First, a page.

Former Attorney General William Barr on Friday distanced himself from reports that the Trump Justice Department seized communications records belonging to two prominent Democratic lawmakers who were spearheading investigations into then-President Donald Trump.
In a phone interview, Barr said he didn’t recall getting briefed on the moves.
Barr’s comments came after The New York Times reported that in 2017 and 2018, the Justice Department seized the records of at least 12 people connected to the House Intelligence Committee, including its current chair. Barr became attorney general in 2019.
The Justice Department’s internal watchdog announced Friday it would open a review of the records seizures, and Democratic leaders are standing up their own probes. According to the Times, the leak investigation swept up the metadata of the committee’s top Democrat, Rep. Adam Schiff of California, who has since become its chair, and Rep. Eric Swalwell of California, another prominent Trump critic who sits on the panel.
Barr said that while he was attorney general, he was “not aware of any congressman’s records being sought in a leak case.” He added that Trump never encouraged him to zero in on the Democratic lawmakers who reportedly became targets of the former president’s push to unmask leakers of classified information.
Trump “was not aware of who we were looking at in any of the cases,” Barr said. “I never discussed the leak cases with Trump. He didn’t really ask me any of the specifics.”
Democratic congressional leaders are already vowing to investigate the Trump Justice Department’s efforts to seize the communications records. And Barr’s comments are unlikely to quell their criticisms of his leadership at the department.
The Justice Department’s inspector general, Michael Horowitz, is launching a separate investigation. The department said on Friday that Horowitz’s review would center on “DOJ’s use of subpoenas and other legal authorities” to obtain records of lawmakers, journalists, and others associated with ongoing investigations into unauthorized leaks.
Senate Majority Leader Chuck Schumer and Judiciary Committee Chair Dick Durbin (D-Ill.) on Friday called for Barr and his predecessor as attorney general, former Sen. Jeff Sessions, to appear before the Judiciary panel to answer questions about the secret efforts to subpoena Democrats’ communications metadata. The revelations about the Trump-era leak hunt have raised fresh questions about the former president’s use of his executive powers to monitor members of Congress who were investigating him.
“This appalling politicization of the Department of Justice by Donald Trump and his sycophants must be investigated immediately by both the DOJ Inspector General and Congress,” Schumer and Durbin, the top two Democrats in the upper chamber, said in a joint statement, adding that the Judiciary Committee “will vigorously investigate this abuse of power.”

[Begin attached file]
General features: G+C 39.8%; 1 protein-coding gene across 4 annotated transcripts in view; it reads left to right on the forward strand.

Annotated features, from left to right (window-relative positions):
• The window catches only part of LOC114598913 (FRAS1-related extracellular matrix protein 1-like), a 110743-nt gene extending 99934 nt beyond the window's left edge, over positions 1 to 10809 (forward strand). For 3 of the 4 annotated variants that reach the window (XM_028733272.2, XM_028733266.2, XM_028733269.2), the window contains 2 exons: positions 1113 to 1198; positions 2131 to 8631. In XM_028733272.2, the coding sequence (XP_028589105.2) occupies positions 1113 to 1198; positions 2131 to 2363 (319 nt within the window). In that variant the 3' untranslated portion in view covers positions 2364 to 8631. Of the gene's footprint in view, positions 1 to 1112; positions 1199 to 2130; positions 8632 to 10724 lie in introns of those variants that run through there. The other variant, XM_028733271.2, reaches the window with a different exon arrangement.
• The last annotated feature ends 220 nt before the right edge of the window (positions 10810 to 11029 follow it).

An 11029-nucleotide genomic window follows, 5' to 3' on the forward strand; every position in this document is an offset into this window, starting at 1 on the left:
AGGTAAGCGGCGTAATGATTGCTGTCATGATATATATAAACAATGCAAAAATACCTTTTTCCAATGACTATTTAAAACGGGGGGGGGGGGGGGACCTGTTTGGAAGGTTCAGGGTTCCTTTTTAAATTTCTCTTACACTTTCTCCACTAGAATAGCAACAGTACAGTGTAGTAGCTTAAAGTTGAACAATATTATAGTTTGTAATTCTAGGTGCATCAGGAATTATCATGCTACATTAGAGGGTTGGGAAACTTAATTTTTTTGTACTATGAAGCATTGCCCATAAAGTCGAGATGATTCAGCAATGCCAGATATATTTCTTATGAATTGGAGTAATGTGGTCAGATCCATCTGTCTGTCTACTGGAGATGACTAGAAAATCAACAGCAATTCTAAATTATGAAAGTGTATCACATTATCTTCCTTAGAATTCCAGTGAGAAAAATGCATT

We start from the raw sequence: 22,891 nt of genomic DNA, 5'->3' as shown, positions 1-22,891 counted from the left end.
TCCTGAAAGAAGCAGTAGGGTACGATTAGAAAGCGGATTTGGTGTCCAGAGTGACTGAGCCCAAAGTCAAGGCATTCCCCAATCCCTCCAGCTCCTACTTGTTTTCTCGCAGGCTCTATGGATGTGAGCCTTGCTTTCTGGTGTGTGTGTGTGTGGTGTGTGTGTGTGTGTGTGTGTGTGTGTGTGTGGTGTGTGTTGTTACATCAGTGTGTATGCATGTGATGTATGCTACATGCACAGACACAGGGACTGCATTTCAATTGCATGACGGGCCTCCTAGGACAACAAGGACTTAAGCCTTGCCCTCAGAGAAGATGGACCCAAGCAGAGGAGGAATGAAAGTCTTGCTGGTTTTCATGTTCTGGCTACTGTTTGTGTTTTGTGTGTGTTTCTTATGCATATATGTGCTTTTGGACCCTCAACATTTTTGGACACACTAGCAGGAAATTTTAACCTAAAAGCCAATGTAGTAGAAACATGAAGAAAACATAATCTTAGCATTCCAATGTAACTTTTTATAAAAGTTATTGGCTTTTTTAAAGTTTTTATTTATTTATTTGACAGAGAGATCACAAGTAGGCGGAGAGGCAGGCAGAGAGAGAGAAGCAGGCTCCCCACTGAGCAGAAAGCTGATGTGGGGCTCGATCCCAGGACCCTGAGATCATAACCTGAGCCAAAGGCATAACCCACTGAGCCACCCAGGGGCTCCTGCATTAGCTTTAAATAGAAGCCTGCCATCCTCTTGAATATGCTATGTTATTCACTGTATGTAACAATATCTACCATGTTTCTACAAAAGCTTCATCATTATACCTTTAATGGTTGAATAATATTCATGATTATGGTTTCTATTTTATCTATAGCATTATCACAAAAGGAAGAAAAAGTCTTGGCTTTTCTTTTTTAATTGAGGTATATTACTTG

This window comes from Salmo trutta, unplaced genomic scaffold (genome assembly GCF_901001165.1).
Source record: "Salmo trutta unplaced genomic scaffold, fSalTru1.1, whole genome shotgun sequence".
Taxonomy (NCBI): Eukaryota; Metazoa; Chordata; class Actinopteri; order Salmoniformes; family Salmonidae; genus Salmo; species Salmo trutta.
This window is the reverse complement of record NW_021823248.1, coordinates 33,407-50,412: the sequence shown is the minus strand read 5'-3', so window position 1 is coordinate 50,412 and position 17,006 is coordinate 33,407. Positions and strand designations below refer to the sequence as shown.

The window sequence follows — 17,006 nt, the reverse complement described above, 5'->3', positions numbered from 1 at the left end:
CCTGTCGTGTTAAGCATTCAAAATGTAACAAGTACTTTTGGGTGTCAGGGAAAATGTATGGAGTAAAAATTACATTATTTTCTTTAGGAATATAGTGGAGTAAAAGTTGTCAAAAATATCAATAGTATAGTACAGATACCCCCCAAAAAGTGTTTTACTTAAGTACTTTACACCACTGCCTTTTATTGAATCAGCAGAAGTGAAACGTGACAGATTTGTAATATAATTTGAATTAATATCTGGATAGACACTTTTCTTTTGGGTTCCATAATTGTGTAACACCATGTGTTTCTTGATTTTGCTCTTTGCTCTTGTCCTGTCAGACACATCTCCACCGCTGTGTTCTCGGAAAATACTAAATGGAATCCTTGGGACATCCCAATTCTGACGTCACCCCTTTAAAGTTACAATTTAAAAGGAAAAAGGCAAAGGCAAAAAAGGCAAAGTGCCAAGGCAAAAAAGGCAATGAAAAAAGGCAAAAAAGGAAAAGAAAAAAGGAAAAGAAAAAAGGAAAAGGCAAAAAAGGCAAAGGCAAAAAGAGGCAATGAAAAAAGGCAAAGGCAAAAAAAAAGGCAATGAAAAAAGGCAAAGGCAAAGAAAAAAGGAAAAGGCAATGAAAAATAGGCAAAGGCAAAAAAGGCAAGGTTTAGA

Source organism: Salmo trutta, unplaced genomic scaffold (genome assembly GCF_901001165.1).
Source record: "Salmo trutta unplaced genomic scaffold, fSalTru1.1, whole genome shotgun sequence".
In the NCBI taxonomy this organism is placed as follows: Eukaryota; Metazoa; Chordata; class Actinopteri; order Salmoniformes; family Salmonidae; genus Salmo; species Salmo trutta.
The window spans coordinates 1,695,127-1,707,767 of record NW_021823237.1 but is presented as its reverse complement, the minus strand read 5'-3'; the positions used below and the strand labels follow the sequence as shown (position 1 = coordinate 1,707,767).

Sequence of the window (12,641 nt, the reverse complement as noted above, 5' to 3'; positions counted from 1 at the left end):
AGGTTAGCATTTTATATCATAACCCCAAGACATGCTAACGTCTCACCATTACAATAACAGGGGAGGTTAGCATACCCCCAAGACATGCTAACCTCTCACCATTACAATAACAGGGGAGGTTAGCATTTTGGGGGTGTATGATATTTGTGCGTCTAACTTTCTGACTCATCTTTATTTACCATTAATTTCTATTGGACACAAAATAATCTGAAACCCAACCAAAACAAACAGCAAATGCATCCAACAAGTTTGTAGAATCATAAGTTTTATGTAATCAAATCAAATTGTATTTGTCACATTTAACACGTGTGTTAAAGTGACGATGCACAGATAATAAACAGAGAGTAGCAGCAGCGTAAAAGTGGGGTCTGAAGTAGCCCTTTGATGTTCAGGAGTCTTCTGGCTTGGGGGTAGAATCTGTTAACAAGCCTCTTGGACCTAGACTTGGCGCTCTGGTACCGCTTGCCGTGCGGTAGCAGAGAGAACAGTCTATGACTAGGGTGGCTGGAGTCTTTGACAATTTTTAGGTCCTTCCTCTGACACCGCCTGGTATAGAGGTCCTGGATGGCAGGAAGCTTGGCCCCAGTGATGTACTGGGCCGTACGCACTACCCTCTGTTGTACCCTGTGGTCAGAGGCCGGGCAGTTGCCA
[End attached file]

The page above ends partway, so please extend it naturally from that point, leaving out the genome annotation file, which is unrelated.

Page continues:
While Democrats control the panel, a subpoena would require the support of at least one GOP member because the committee is evenly split between Democrats and Republicans.
Barr said he installed Osmar Benvenuto in DOJ’s National Security Division in February 2020 to try to revive the leak investigations after Craig Carpenito, the U.S. attorney for New Jersey, recommended him to Barr as “a very experienced prosecutor [who] could quickly sort out which of any of these cases merited further investigative steps and what could be done to bring them to resolution.”
“I was getting criticized by Cabinet members and members of the Intelligence Community about the department not having done anything on these leak cases, so I wanted to make sure they were being pursued,” Barr said.
When the subpoenas reportedly went out, Rod Rosenstein was the deputy attorney general. John Demers became the head of DOJ’s National Security Division, which handles leak probes, in February of 2018. Rosenstein has since left the department for private practice; Demers is still heading the National Security Division.
Mary McCord, a career attorney, headed the National Security Division before Demers’ Senate confirmation.
“All I can say is that any investigation involving an elected official would be considered a sensitive matter that would need high-level approval at the department,” she told POLITICO when reached for comment.
Both Schiff and Swalwell have been among Trump’s most vocal critics, and the former president frequently went after them on Twitter. Trump’s Justice Department sought communications records for Intelligence panel staffers and family members, including a minor, according to the Times.
Trump himself tweeted repeatedly that he believed Schiff was breaking the law by leaking classified material. The president’s missives would have presented major challenges for any prosecutor trying to bring charges against the lawmakers.
“Congressman Adam Schiff, who spent two years knowingly and unlawfully lying and leaking, should be forced to resign from Congress!” he tweeted on March 28, 2019. Twitter has since removed Trump’s account, and his tweets are archived separately.
But an unlikely pro-Trump ally came to House Democrats’ defense on Friday, as Rep. Matt Gaetz (R-Fla.) — himself facing scrutiny from federal prosecutors in a sex trafficking probe — responded that “DOJ has a very nasty tendency to target its critics, Republican and Democrat.”
“The Schiff story reminded me of the DOJ’s threats to use criminal process against House staff exposing their misdeeds,” Gaetz said in a statement. “I stand against all of it, no matter how much I personally dislike Schiff.”